Numerous countries, including those that have multiple-year training programmes for skilled trade professions, just like Serbia, have responded to high youth unemployment by embarking on a deep reorganisation of their school system, relying on the most successful models of Austria, Germany, Denmark, Norway and Switzerland, where well-established education is the key to low unemployment and the high efficiency and competitiveness of their economies.
Expert knowledge and experience have actually become among the most sought-after export products of these countries.
Although at first glance this appears to be about a simple task, somewhat improved teaching programmes for metal grinders, welders, seamstresses, tailors and shoemakers, with more practical experience with companies, the introduction of dual education is actually, according to the experience of successful countries, an extremely complex task that requires political and social consensus, as well as close cooperation between social partners and strong expertise that will form the basis to essentially manage this system and constantly innovate it to meet the needs of the economy and the wider objectives of educating part of the young generation.
The experience of donor countries shows that for the success of such an initiative it is extremely important to have cooperation between the Ministry of Education, the National Employment Service, trade unions, the Serbian Chamber of Commerce & Industry and the economy as a whole
Following the experimental phase, Serbia should this year also establish a defined legal framework for the introduction of dual education in the country’s education system.
The national economy’s interest in a highly skilled labour force subsided with the reduction of industrial production in Serbia in the 1980s. Thus, the first signal that the existing VET education system did not offer good solutions (although it was also previously built on the German model) came from foreign investors, who – despite the competitive price of labour – had trouble finding skilled, qualified workers.
Fortunately, through donor assistance from Switzerland, Germany and Austria, and then expert assistance from Scandinavian countries, Serbia was given the opportunity to gain access to knowledge that would allow it, without major roaming, to build a dual education system that could potentially bring it significant economic and social benefits – a higher employment rate, especially among young people, and a higher quality business environment in which, under partial reindustrialisation dependent on foreign and domestic investors, emerges a far more efficient economic system.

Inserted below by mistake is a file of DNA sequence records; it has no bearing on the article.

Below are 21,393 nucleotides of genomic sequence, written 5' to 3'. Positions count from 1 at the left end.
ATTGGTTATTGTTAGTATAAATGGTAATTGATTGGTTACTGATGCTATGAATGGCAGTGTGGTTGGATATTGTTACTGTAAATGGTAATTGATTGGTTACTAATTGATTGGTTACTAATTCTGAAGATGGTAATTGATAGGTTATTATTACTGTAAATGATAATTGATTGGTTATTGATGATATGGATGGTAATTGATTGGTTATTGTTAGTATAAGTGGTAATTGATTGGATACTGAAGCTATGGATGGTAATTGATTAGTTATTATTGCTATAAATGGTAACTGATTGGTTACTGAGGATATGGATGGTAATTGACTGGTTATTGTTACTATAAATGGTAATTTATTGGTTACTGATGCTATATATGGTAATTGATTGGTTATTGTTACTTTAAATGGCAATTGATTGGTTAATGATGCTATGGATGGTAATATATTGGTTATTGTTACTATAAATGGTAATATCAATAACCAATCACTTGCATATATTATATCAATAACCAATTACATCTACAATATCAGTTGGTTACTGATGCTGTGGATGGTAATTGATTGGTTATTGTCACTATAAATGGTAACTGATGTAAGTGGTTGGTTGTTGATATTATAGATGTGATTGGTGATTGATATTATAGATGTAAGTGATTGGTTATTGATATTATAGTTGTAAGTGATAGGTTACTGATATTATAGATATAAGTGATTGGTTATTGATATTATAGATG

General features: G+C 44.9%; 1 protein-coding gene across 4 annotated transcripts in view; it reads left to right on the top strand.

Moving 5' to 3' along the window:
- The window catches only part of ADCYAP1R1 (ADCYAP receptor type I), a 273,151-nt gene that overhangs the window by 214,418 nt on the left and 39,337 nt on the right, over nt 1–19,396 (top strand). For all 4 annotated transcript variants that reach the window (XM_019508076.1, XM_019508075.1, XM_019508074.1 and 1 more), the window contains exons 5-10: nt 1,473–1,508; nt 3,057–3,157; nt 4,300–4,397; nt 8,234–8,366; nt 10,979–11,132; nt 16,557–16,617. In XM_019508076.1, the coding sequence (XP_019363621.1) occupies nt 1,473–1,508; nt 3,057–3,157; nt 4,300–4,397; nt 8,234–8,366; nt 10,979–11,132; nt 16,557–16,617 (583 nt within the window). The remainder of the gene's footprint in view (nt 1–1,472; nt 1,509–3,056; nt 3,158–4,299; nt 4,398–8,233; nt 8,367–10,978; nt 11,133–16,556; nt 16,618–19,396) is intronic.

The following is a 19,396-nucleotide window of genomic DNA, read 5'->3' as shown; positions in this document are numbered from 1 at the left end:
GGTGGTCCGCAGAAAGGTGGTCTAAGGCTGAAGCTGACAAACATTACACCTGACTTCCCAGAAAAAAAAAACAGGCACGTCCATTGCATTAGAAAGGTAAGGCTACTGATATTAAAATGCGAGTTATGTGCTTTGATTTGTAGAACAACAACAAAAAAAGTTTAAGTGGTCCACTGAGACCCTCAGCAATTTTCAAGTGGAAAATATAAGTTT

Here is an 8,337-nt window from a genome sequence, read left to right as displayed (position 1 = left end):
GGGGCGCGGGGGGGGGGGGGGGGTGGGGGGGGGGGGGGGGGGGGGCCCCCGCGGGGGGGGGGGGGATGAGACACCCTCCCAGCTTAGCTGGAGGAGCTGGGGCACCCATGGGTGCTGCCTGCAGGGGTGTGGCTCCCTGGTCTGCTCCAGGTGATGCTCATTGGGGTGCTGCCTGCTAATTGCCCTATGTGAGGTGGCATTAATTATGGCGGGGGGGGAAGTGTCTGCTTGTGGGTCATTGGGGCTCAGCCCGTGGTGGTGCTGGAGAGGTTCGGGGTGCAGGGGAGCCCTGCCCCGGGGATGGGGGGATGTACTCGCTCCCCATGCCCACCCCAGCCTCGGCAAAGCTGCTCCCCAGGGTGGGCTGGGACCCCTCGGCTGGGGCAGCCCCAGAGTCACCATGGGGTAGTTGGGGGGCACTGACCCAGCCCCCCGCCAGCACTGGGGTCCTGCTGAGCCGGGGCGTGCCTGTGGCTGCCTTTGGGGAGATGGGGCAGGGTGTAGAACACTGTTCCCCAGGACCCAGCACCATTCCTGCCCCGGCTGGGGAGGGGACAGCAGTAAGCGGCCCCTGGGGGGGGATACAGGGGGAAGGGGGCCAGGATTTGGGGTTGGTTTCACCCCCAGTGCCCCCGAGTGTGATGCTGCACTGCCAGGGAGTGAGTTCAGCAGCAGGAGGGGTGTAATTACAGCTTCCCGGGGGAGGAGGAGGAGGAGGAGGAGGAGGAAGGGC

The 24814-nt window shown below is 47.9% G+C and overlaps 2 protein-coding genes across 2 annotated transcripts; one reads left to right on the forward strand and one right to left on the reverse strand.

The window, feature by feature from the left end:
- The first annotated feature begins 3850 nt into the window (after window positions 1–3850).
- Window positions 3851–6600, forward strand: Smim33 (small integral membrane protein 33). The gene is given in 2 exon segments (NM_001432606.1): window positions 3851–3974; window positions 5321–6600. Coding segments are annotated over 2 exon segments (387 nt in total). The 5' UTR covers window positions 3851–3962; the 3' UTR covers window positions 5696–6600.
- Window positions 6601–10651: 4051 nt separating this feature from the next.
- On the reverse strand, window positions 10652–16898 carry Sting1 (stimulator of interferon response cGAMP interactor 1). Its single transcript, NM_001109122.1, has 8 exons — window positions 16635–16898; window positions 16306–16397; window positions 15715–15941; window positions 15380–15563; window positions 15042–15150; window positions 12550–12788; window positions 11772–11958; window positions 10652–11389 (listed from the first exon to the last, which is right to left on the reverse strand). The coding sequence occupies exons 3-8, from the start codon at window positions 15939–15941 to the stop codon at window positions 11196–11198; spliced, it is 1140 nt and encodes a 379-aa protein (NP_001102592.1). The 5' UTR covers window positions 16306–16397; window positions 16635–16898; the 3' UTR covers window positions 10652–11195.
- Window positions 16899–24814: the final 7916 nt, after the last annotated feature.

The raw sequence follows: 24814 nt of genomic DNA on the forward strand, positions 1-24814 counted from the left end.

The experience of donor countries shows that for the success of such an initiative it is extremely important to have cooperation between the Ministry of Education, the National Employment Service, trade unions, the Serbian Chamber of Commerce & Industry and the economy as a whole. Each of these has their own role to play in the designing, analysing and constructing of high-quality education programmes, which, apart from school desks, rely primarily on practical work in companies. The last factor highlights the exceptional responsibility of the Serbian Chamber of Commerce & Industry and companies that must build their own high-quality educational facilities and offer work-placement students the kind of knowledge that they will be able to use, not only in the companies where they carry out their training, but also beyond, in a relevant profession.
The first positive experience – with interested parents, governments and schools – showed that Serbia has the capacity and enthusiasm for change and tangible results – young people who acquire jobs immediately after leaving the classroom. Now it is important, with the assistance of donor countries, to make such a systemic framework that will make these kinds of results permanent.